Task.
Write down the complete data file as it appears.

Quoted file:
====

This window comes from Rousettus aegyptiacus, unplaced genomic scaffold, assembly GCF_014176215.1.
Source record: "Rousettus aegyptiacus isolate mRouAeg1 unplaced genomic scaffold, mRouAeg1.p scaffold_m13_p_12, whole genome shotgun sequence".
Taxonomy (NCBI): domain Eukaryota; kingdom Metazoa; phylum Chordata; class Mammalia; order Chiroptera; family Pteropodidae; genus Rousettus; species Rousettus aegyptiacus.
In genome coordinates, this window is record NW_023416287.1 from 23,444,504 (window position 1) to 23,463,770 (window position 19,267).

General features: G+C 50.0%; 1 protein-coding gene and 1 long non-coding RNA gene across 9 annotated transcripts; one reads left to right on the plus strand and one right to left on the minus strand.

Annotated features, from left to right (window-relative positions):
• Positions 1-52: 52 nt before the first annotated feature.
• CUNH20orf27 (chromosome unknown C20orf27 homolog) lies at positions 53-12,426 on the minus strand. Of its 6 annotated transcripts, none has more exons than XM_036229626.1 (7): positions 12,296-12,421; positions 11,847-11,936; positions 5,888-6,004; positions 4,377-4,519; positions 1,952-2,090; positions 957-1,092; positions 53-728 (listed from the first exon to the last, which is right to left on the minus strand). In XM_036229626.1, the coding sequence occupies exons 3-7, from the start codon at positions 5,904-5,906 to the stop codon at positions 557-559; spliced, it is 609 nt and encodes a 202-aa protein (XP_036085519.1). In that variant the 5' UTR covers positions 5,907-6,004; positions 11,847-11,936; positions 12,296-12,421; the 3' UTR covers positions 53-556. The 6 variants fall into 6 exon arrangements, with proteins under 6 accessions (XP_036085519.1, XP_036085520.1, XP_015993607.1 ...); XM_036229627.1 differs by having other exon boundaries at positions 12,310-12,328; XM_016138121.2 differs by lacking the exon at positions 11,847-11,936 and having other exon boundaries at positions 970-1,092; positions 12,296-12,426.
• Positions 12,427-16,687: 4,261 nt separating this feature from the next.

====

This window comes from Rousettus aegyptiacus, unplaced genomic scaffold, assembly GCF_014176215.1.
Source record: "Rousettus aegyptiacus isolate mRouAeg1 unplaced genomic scaffold, mRouAeg1.p scaffold_m13_p_12, whole genome shotgun sequence".
Taxonomy (NCBI): domain Eukaryota; kingdom Metazoa; phylum Chordata; class Mammalia; order Chiroptera; family Pteropodidae; genus Rousettus; species Rousettus aegyptiacus.
In genome coordinates, this window is record NW_023416287.1 from 23,444,504 (window position 1) to 23,463,770 (window position 19,267).

General features: G+C 50.0%; 1 protein-coding gene and 1 long non-coding RNA gene across 9 annotated transcripts; one reads left to right on the plus strand and one right to left on the minus strand.

Annotated features, from left to right (window-relative positions):
• Positions 1-52: 52 nt before the first annotated feature.
• CUNH20orf27 (chromosome unknown C20orf27 homolog) lies at positions 53-12,426 on the minus strand. Of its 6 annotated transcripts, none has more exons than XM_036229626.1 (7): positions 12,296-12,421; positions 11,847-11,936; positions 5,888-6,004; positions 4,377-4,519; positions 1,952-2,090; positions 957-1,092; positions 53-728 (listed from the first exon to the last, which is right to left on the minus strand). In XM_036229626.1, the coding sequence occupies exons 3-7, from the start codon at positions 5,904-5,906 to the stop codon at positions 557-559; spliced, it is 609 nt and encodes a 202-aa protein (XP_036085519.1). In that variant the 5' UTR covers positions 5,907-6,004; positions 11,847-11,936; positions 12,296-12,421; the 3' UTR covers positions 53-556. The 6 variants fall into 6 exon arrangements, with proteins under 6 accessions (XP_036085519.1, XP_036085520.1, XP_015993607.1 ...); XM_036229627.1 differs by having other exon boundaries at positions 12,310-12,328; XM_016138121.2 differs by lacking the exon at positions 11,847-11,936 and having other exon boundaries at positions 970-1,092; positions 12,296-12,426.
• Positions 12,427-16,687: 4,261 nt separating this feature from the next.